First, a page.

The world of work is ever changing and perhaps forever changed by the pandemic. From the factory days of America in the 1970s that Bruce Springsteen often describes in his music, to the pandemic-accelerated home-working days of today, the way we work has changed dramatically in just a few decades.
The shift has been undoubtedly accelerated by the pandemic. As we emerge from government restrictions, most advanced economies have either regained, or are close to regaining, their lost output. Labour markets, however, continue to bear scars. Having initially soared to almost 15%, the unemployment rate in the US has since fallen back to around 4%, yet the total employment pool is still 2.9 million people short of the pre-pandemic level (figure 1). These formerly employed people have gone either into the unemployment pool (0.6 million, or one fifth) or have left the labour force pool altogether (2.3 million, or four fifths), that is, not employed nor looking for work.
The process of labour market adjustment is often a slow one, and the rate at which data is published, based on household surveys, is even more so. How the labour market adjusts from this shock is uncertain, and will have important ramifications for wages, inflation and policy settings.
Why the labour shortfall?
In any recession, labour market gyrations and flows from unemployment to employment are expected, but it is the current 2.3 million shortfall in the labour force from the pre-pandemic level, and its persistence, which is surprising in the aftermath of the current recession. What are the drivers behind this labour shortfall? We identify five factors that could be responsible.
Firstly, data shows that women appear to be disproportionately represented amongst those who are leaving the labour force. Figure 2 shows the breakdown of the current labour force shortfall by age and sex; women in their prime working age (defined as those aged between 25-54) represent one quarter of the total exits.
This may well be the unintended consequence of school closures, the reduction in available childcare and the disproportionate share of childcaring responsibilities that women often bear.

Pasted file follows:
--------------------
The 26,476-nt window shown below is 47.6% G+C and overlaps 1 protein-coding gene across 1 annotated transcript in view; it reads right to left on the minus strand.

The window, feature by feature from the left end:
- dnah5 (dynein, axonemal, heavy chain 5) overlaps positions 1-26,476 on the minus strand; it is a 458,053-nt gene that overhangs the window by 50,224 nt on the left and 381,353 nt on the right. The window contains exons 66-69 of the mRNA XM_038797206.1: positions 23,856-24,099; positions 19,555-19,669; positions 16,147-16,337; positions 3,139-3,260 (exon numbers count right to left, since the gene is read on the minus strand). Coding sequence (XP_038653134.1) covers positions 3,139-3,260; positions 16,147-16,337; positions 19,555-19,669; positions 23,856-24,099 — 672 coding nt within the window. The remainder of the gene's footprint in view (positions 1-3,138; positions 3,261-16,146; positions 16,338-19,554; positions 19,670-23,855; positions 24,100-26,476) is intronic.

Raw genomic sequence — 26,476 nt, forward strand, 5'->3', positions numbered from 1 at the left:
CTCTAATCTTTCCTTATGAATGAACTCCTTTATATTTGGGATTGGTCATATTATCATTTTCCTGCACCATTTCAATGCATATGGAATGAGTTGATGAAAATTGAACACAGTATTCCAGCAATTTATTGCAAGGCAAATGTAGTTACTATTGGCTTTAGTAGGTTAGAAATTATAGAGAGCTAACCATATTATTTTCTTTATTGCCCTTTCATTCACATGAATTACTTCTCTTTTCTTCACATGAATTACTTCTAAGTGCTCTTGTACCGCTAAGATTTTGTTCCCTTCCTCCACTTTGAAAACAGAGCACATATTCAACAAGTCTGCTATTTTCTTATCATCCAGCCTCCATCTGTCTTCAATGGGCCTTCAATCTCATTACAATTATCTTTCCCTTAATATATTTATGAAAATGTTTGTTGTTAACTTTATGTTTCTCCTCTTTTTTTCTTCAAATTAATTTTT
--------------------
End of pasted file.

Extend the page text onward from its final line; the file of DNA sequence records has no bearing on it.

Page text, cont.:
The other striking feature that is apparent in the chart is that those over the age of 55 years represent another quarter of those leaving the workforce. Many may well have taken the opportunity to accelerate their retirement plans. Faced with greater health risks, and perhaps having also benefited from rising asset prices, it is unlikely that this segment of the workforce will be lured back to their previous roles.
The remaining half of exits can be viewed in light of other, potentially overlapping factors, but also each a key driver in their own right.
Health concerns are cited as a key reason for some workers, especially those in high-social contact sectors, from re-entering the workforce. This is not surprising, but fortunately likely to be a temporary factor and bound to reverse as concerns over the disease dissipate over time.
The other, perhaps less appreciated, factor is migration. In many countries, migration accounts for more than one half of population growth, and migrant workers are often over-represented in the health, social care, and hospitality sectors of the economy. Those are the sectors most affected by the pandemic.
This factor has been particularly important in the UK, where the shock to the economy created by efforts to control the pandemic has been compounded by the UK leaving the EU and the end of the transition period in 2021. The EU was a key source of workers for a number of sectors. Indeed, acute worker shortages experienced in the agricultural, driver haulage and social care sectors have prompted the government to announce temporary 12-month visa streams.